Himachal Pradesh - The Lap of Himalayas!

To the North-West of India, this small friendly state is situated South of Kashmir and to the west of Tibet. A perfect heaven for travelers of all types. Himachal Pradesh is a land of gods and goddesses, fairs and festivals and isolated villages with Tribal populations, which add cultural variety.

It is a Paradise for trekking, high mountain ranges covered with snow much of the year, high passes approached through lush green forests and orchards.

Population: 7 million
Capital: Shimla.

Places of Interest:

Shimla:

British called Shimla the "Queen of Hill Stations." Situated in the north-West Himalayas, Shimla the summer capital of India before independence is now the capital of Himachal Pradesh. Shimla derives its name from "Shyamala";- the goddess Kali, whose temple existed in the dense forest that covered Jakhu Hill in the early 19th century. The English named it Simla. Shimla is well connected by air, road and rail with all parts of Himachal Pradesh, and the neighboring states of Punjab, Haryana, Jammu and Kashmir and the Union territory of Chandigarh. Covering the area of 18 sq. km. at a height of 7,238 ft. Shimla is surrounded by pine, deodar, oak and rhododendron forests. Its well developed facilities, easy accessibility and numerous attractions make it one of Indian's most popular and biggest hill-stations.

Kulu:

The valley of the God- Alpine valley 1219 mt., the Daula Dhar and Pir Panjal ranges running parallel to south of it, the Bara Bhangal to the west and the Parvati ranges to the East.

The region of Spiti was once part of the western Tibetan kingdom. A young Buddhist monk Rinchen Tsangpo traveled in the 10th century to India and returned with a score of holy scriptures. Once an important trans Himalayan trade caravans route between Tibet, Kashmir and Kulu. "SPITI" means middle country, as it lies between Kulu, Ladakh, Kinnaur, Lahoul and Tibet. There are many Gompas "Tibetan Monasteries" like Tabo, Ki, Kibber.

Dharamsala:

1230 mt. District headquarter of Kangra valley. Above Dharamshala the town of McLeod Gang, the headquarter of the Tibetan Government in Exile and residence of His Holiness the 14th Dalai Lama

Set against the backdrop of the dramatic Dhauladhar mountains, Dharamsala is perched on the high slopes in the upper reaches of Kangra Valley. The town is divided into two distinct and widely separated sections, Upper and Lower Dharamsala, which differ almost a thousand metres in height.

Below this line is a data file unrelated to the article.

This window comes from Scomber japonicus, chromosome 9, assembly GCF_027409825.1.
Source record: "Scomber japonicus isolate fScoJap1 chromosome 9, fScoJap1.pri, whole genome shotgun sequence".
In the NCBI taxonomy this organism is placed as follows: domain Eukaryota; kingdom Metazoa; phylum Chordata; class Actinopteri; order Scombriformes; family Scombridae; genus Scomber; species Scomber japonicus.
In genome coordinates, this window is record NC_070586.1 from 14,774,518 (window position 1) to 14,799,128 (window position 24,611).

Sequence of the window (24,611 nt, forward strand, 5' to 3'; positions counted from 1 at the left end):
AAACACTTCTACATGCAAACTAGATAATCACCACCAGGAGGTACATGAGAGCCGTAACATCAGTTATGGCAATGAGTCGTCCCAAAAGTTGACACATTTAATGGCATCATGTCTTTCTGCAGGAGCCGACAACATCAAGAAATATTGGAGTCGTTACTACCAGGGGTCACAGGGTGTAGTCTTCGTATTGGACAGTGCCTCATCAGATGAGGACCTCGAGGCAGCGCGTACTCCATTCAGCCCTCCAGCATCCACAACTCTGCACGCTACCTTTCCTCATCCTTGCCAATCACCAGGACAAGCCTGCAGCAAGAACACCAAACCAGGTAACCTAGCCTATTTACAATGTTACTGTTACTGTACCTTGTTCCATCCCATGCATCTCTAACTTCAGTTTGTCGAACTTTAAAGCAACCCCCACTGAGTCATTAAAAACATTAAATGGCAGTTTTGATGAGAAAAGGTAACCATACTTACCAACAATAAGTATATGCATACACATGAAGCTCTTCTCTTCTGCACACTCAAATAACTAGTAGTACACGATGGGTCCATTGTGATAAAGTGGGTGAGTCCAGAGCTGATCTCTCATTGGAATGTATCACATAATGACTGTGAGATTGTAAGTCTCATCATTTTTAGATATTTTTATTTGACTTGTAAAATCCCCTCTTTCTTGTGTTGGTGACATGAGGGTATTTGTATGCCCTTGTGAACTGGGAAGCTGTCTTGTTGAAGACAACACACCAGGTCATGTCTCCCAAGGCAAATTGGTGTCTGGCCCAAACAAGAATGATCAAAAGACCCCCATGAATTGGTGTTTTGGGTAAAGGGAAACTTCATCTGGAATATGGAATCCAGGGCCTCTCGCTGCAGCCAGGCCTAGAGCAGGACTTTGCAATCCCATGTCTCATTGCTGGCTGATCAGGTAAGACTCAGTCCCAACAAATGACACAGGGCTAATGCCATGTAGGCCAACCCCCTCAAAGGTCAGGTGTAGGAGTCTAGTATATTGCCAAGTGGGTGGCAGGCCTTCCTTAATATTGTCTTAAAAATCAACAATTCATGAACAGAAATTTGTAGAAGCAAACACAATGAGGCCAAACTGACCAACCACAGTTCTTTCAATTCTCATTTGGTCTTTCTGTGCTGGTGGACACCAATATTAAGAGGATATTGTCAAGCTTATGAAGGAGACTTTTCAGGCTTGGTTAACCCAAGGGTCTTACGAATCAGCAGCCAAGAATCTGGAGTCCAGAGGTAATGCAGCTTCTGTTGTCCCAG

Today, Dharamsala has become the synonymous to the Tibetan government in exile and the home of Tibetan leader Dalai Lama. Even if the Tibetan community dominates the town, still it has retained the colonial lifestyle and British fervour.

Dharamsala over looks the plains and is surrounded by dense pine trees and Deodar forests. A nearby snowline with numerous streams and cool healthy atmosphere makes the surroundings very attractive.

Dharamsala is a busy bazaar town and has established itself as the travelers base camp, who come to explore the nearby mountains. The Kotwali Bazaar provides the entire colour and characteristic of a small town, which is mixed with the simple life style.

The colourful temple and Gompas, which reflect the culture of Tibet, adds attraction for the visitor. The Kangra museum gives an overview of the rich past of the region and on the other hand there are institutes that have been established to preserve the Tibetan art, cultures and traditions.

Manali

Manali, at the northern end of the Kullu Valley in Himachal Pradesh, is a hill station situated at a height of 2050 m (6398 ft) in the Himalayas. Situated on the Beas river (Vyaas in Hindi) and near its source, it is a popular tourist spot for Indians in summer and a magical, snow-covered place in winter.

A staging point for a number of treks (Beas Kund, Chandrakhani Pass) and sports such as white-water rafting, Manali is also on the road to Ladakh via the valley of Lahaul and Spiti and rohtang pass which is main attraction near manali.